When buying a car, most people know they need to do more than kick the tires and check the paint job. But, without a mechanic’s assistance, how do you know what to look for and what to skip if you want a reliable set of wheels? It turns out, knowing how to test drive a car can at a dealership can make all the difference.
Do Your Research — Our first rule for test driving a car? Know what you want. If you are looking for a van or an SUV to haul your family to soccer games, don’t get distracted by the sleek, new convertible on the lot. Instead, focus on the type of vehicle you need. Look online for models that have the features you are looking for. Many people find it helpful to make a list of necessary items, and the things it would be nice to have (if they fit into your budget).
While researching, pay attention to the fuel efficiency ratings. If you are choosing between a couple of models, it may be wise to compare fuel economy and factor gas expenses into the cost of owning the vehicle.
Schedule Several Appointments — When you are car shopping, don’t get pressured into the immediate sale. Schedule several appointments on the same day so that you have a reason to leave the dealership and think about your purchase options.
Take Precautions with Your ID — Before handing over the keys, most dealerships will want to photocopy your license. Bring your own copy, and ask for it back when you leave the dealership to cut down on the number of people that have access to your identifying information.
Behind the Wheel
Size Matters — Think about the size of your ride: Don’t think just about the space you will take up on the road, but think about interior room as well. Will this vehicle primarily take you to and from work, or will you be transporting family members to activities and weekends away? Could you look for something more fuel-efficient, or do you need something built for comfort? When you arrive at the test drive, pay attention to how well you fit into the vehicle — is it easy to get in and out? Will you struggle in a few years if your ride is low to the ground? What about your kids?
Technology Friendly? — When you sit behind the wheel, check the level of technology. Is there a smart screen that is easy to operate? Will it require you to take your eyes off the wheel to use? Can you easily pair the car’s technology with your smartphone? The technology in your car should make it easy to avoid distractions behind the wheel, not add to them.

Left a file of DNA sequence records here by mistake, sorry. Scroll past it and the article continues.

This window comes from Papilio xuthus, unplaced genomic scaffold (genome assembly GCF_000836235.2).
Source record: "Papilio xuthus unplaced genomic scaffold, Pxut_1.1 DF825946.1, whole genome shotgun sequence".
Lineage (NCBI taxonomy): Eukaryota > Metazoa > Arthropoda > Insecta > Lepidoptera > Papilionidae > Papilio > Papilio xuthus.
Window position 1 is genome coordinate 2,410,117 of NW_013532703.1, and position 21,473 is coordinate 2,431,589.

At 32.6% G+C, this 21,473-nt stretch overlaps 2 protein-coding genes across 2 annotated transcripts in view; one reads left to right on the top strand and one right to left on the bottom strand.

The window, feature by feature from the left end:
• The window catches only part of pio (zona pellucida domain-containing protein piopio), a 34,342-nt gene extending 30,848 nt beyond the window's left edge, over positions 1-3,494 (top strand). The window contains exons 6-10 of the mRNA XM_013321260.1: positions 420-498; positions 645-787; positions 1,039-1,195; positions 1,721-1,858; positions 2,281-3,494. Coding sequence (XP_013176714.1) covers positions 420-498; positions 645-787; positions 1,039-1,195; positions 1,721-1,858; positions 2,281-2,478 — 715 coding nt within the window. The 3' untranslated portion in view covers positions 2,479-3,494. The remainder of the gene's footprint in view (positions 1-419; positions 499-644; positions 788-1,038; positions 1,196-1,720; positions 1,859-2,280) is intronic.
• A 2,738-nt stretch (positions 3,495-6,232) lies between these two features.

Check for Comfort — When test driving, make a point to drive down imperfect pavement. When you drive over potholes and cracks in the pavement, do you bounce and jitter, or does the car absorb the jarring and jolting? You want to ensure that the suspension doesn’t allow the car to feel too cloud-like (swaying up and down after a bump), but you also don’t want your ride to be too firm and cause you to feel every single bump on the road.
Acceleration — How long does it take your car to get up to comfortable traveling speed? When you are on an interstate on-ramp, you want to know that you have enough horsepower to get up to speed and blend in with traffic without making your engine work too hard. Try driving an interstate on-ramp or climbing a steep hill during the test drive to see how it responds. While doing this, the car will likely shift through a couple of gears: Pay attention to how smoothly the transmission shifts from one gear to another.
Brake with Confidence — When test driving, pay attention to how the brakes feel; do they respond to pressure without being too touchy? Be sure to try out forceful braking, especially in conditions similar to what you would find on your typical commute. Is your foot to the floor before you feel the car slow? Braking should be smooth and progressive and should not cause jarring or jolting.
Pay Attention to Handling — When you steer the wheel, you want the car to respond to quick turns of the wheel. You don’t want your car to be too jumpy, but you also don’t want to have to work too hard to make the car respond.
Listen to Road Noise — During your test drive, turn down the radio and close the windows. Really listen to the car. Are you hearing a lot of wind and road noise, or is the car pretty quiet? Are there any knocks or unusual sounds coming from under the hood (or elsewhere) that you need to ask the salesman about?
Check Visibility — Look around while you are in the car. More than just the view from the windshield, check the rear view, the side views, and blind spots. Does the car have an easy-to-use backup camera or side mirror support? Does the car come equipped with blind spot detectors on the side mirrors?
If everything checks out, you may be on your way to owning a new vehicle. But, before you sign on the dotted line, take a day to think over your purchase. Test drive multiple vehicles so that you can comparison shop between models, and really think about which features are most important for you. When you’re ready to buy, be sure to contact your Farm Bureau agent to understand how a new car will affect your auto insurance rates. They can help ensure your car is covered when you drive it off the lot.